According to Aon Hewitt’s annual “Retiree Health Care” survey, more than 60% of employers are reassessing their long-term retiree health strategies due to rising health care costs and mandated changes brought about by the Patient Protection and Affordable Care Act (PPACA). Of those companies that have already decided to make strategy changes for their retirees, more than 40% have moved forward with one that will direct retirees to the individual market for coverage, often accompanied by a defined contribution subsidy. Of those companies expecting to make changes to their retiree strategies in the future, more than half indicate a strong interest in this approach.
“With the PPACA legal and political landscape generally clarified, employers are looking to control cost, manage risk and source coverage through the most efficient means possible,” said Maureen Scholl, CEO of Health Care Exchanges for Aon Hewitt. “Individual market-based retiree health care sourcing strategies can create significant savings opportunities for all stakeholders. We expect to see many employers apply these strategies where possible and supplement them with modified group-based programs for those retiree populations where individual strategies do not make sense.”
The survey shows that many companies are also considering changing their pre-Medicare retiree strategies to leverage the individual market in the future. Of those employers contemplating changes to their pre-65 retiree coverage, 34% favor a defined contribution strategy with individual market/public exchange-based benefit sourcing in the future and 30% favor eliminating pre-65 retiree coverage and subsidies altogether. Thirty-three percent do not anticipate a future change in their strategy.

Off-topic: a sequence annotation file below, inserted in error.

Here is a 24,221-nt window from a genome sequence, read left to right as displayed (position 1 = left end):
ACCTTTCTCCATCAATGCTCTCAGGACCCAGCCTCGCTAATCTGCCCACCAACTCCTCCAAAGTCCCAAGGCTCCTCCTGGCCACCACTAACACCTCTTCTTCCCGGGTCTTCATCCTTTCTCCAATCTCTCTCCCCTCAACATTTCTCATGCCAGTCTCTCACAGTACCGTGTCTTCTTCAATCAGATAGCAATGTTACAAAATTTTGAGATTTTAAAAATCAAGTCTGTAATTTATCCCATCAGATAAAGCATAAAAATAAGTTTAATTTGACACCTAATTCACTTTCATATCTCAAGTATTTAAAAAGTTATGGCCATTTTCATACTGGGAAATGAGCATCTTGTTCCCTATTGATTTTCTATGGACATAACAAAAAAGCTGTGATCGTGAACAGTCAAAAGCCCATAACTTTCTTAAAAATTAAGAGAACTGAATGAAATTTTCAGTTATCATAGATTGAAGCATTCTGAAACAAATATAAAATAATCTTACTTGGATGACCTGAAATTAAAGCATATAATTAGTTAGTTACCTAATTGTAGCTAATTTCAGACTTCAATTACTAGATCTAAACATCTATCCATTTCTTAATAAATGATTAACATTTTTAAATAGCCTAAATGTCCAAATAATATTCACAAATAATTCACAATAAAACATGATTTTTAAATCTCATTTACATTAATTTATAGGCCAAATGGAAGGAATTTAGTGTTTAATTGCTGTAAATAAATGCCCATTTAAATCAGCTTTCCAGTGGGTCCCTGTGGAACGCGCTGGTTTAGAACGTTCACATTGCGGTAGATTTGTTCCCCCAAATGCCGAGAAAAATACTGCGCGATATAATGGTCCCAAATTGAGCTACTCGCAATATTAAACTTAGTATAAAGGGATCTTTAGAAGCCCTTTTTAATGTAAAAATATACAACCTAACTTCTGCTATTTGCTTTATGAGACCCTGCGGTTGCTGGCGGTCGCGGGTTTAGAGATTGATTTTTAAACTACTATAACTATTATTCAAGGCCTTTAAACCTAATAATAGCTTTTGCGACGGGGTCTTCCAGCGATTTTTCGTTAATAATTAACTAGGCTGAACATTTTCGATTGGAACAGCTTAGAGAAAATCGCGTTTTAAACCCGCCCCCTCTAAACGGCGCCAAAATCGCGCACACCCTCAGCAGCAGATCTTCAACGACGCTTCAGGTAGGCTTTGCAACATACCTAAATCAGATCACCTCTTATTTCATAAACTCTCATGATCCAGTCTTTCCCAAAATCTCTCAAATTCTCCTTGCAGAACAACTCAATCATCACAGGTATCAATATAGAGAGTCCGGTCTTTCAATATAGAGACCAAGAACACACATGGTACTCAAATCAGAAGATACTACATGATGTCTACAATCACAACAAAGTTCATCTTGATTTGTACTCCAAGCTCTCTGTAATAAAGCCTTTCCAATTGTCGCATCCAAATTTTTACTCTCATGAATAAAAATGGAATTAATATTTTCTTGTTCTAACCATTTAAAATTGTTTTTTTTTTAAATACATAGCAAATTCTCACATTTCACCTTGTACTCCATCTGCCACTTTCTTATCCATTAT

Fifty-three percent of employers have altered or plan to alter their Medicare Part D or broader post-65 retiree benefit strategies. Thirty-six percent of companies that have made changes since 2010 have moved to a group-based Medicare Part D plan (EGWP), and another 21% of those still contemplating changes anticipate moving to the EGWP in the future.
According to the survey, the percentage of employers that filed to collect the federal Medicare Part D Retiree Drug Subsidy (RDS) has dropped from 63% in 2010 to 48% in 2013. Only 18% plan to file for the subsidy longer term.
Thirty-four percent of employers currently offer local/regional or national group-based Medicare Advantage plans to many of their post-65 retirees, and just 6% of employers say they consider Medicare Advantage to be a viable group-based strategy going forward.
However, 38% of employers say they would consider replacing their current group-based Medicare medical indemnity supplement strategies with a national Medicare Advantage PPO if there would be no change in retiree benefits and if it would generate material savings in the near term.
The survey found that more than one-quarter of companies said they would consider a retiree health care settlement strategy for all or a portion of their retiree group if the market environment could support it on a cost-effective basis.
Settlement strategies use a retiree benefit “buy-out” to enable companies to fully or partially eliminate their ongoing retiree medical commitment. Examples of settlement strategies that employers have considered include purchasing life annuities to provide a fixed income stream in place of ongoing medical coverage, establishing and funding a Voluntary Employee Beneficiary Association (VEBA) trust to support continued retiree benefits, or making direct cash lump-sum payments to retirees.
The survey covered 548 companies and nearly 4 million retirees. The full survey can be found at www.aonhewitt.com.
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